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Why will a person/animal (i.e. dog) continue to travel in a straight line while jumping (assuming initial trajectory to be a straight line) despite twisting motion? (i.e. attempt to twist left/right when viewed from above)? Intuitively I know it is not possible to alter the trajectory without input of an external force, I just don't know how to really explain it.
Question Date: 2016-08-18
Answer 1:

The answer to this question lies in Newton's Three Laws of Motion ( read here ).

For this, we employ Law 1 and Law 3:

Law #1: An object at rest stays at rest and an object in motion stays in motion unless acted on by an outside force.

Law #3: Every action has an equal and opposite reaction.

Let's say you're jumping out a window and want to veer left. For this to happen, by Law #1, an outside force must push or pull you to the left. In this scenario the only force source you have to play with are your flailing limbs.

Unfortunately by Law #3, any force exerted by a twist or a limb flail has an equal and opposite force by the rest of your body that will bring your trajectory back to the direction you started. Hence, your net force will always be zero. A fun and less-lethal way to test this out is to find a swivel chair with very little friction, lift your legs off the ground and try to twist and flail your body to rotate either clockwise or counterclockwise. What you will find is that no matter how fast or twisty you move, you will always end up stationary where you started. (You may experience some displacement due to friction)

Please note, everything said above only works in a vacuum and does not take into account the fluid mechanics of the air. Accounting for air pressure, you can DEFINITELY change trajectory mid jump. Skydivers can twist their hands and bodies to move from side to side and rotate. Also birds are very adept at changing trajectory while "jumping" off of things! The "outside force" in this case comes from differences in air pressure, because pressure is a force over an area.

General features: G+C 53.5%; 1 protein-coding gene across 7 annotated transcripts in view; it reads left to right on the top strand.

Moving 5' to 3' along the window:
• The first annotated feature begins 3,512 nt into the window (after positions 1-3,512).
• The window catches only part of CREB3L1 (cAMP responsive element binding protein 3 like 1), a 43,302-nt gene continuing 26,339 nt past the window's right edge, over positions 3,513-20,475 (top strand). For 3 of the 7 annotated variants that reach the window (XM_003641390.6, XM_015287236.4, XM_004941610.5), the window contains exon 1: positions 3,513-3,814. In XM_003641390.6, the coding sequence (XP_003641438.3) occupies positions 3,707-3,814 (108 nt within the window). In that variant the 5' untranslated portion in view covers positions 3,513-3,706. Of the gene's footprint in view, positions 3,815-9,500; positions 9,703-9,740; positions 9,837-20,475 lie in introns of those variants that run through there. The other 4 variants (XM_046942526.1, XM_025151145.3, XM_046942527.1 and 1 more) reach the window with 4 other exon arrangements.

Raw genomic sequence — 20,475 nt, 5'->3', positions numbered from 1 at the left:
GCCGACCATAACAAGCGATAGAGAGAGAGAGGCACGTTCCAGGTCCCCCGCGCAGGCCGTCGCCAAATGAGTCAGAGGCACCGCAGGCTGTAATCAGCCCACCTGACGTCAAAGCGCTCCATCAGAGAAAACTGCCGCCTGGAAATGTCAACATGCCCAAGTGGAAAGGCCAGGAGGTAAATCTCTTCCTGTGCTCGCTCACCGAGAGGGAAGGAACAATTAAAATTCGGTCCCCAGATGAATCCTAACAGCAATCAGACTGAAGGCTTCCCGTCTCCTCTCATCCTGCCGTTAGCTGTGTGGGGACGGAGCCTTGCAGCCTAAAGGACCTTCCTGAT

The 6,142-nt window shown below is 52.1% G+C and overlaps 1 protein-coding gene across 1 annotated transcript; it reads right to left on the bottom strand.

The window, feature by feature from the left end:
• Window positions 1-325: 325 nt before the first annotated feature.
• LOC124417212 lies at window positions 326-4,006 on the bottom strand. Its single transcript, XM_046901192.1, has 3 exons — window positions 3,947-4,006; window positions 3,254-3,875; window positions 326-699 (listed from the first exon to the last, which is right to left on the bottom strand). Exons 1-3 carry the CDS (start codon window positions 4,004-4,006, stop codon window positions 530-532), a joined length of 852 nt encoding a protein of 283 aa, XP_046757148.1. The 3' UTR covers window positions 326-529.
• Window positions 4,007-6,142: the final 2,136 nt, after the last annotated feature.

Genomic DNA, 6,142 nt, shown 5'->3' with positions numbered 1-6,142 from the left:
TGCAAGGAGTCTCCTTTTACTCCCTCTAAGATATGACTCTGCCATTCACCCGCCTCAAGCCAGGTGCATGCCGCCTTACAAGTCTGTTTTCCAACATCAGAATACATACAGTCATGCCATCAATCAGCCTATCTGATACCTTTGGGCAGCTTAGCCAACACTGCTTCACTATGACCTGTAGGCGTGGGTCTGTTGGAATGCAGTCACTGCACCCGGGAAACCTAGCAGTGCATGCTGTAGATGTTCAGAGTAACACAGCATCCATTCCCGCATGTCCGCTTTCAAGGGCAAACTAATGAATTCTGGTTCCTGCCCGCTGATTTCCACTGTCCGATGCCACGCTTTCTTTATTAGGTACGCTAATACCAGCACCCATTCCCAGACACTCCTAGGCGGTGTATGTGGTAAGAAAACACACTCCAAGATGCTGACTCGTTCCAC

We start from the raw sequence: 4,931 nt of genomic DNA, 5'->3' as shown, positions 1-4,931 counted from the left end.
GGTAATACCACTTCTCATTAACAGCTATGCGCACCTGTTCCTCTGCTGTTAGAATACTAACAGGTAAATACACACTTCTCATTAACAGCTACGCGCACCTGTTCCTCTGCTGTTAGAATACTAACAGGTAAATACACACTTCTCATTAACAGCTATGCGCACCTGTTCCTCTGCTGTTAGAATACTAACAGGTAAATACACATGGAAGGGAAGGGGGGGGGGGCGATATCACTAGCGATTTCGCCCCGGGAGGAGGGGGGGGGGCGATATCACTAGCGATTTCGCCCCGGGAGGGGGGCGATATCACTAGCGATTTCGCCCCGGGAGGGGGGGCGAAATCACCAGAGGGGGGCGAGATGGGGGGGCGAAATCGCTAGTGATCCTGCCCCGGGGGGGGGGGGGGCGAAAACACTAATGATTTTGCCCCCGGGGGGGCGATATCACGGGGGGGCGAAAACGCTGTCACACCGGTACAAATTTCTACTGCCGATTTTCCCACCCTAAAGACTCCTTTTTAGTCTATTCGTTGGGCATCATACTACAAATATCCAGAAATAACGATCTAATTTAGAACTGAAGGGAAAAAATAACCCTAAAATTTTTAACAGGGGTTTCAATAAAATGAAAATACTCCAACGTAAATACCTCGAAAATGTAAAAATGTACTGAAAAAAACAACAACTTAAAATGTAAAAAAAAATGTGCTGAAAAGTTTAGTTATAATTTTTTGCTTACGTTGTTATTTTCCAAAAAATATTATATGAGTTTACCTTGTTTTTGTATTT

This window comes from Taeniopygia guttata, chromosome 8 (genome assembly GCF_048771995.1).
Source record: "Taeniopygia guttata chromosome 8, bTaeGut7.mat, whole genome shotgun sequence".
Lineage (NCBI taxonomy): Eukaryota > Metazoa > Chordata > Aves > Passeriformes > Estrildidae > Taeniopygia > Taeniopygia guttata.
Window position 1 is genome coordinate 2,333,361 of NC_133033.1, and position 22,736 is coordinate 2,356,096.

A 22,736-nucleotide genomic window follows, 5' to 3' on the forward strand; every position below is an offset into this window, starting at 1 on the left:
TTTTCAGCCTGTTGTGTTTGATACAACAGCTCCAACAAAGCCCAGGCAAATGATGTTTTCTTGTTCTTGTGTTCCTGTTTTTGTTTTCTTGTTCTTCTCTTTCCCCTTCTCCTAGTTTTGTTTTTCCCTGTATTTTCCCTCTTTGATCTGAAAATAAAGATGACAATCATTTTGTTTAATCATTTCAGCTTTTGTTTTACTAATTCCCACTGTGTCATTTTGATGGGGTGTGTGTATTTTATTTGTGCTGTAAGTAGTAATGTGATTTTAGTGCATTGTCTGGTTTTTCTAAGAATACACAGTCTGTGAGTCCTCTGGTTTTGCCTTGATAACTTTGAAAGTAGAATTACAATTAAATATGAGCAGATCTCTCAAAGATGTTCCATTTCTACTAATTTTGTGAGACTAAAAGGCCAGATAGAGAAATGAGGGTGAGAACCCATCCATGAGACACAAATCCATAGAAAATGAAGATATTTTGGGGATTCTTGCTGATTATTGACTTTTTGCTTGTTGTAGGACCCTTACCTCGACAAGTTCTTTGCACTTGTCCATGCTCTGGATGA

Answer 2:

Once launched in the air with no connection to surface from which to push off of, the center of mass of the system follows a trajectory defined by the gravitational field and the initial conditions when you pushed off. Once in the air and assuming air friction is neglected (good approximation!!) then you may twist this way and throw your arms that way and these "internal motions”. So, the key word you used is EXTERNAL FORCE... then the INTERNAL forces of twisting are compensated by reaction of internal forces since work is not being done by external force action.

Answer 3:

Twisting motion is not force; it's a different physical quantity called torque. Force causes things to move in one direction. Torque causes them to rotate. You can apply torque to yourself even if you can't apply any net force to yourself.

Now, like momentum, angular momentum is also conserved, so if you are going to apply a torque to yourself, you will need to make part of yourself rotate in the other direction. You can test this by sitting in a swivel chair and rotate your body, and you will cause the seat to rotate underneath you in the other direction. Used creatively, you can change the direction you are facing.


Answer 4:

Here's the easiest way for me to understand this: I think about what you need to do to change your trajectory.

Imagine a dog bounding towards you in a zigzag motion. Each time it touches the ground, the dog applies a force to the ground by pushing its feet into the ground. At the same time, the ground will apply an equal and opposite force pushing the dog away. This is an example of Newton's second law of motion.

We can divide the force into two parts. The first part, the normal force, pushes the dog upwards, away from the ground (also called "normal to the ground"). The second part is friction, which pushes the dog along the ground, in the direction opposite his kick. If you look from a bird's-eye view (top down), the frictional force is the important part for changing the dog's trajectory. Of course, the normal force also changes the trajectory by letting the dog leave the ground.

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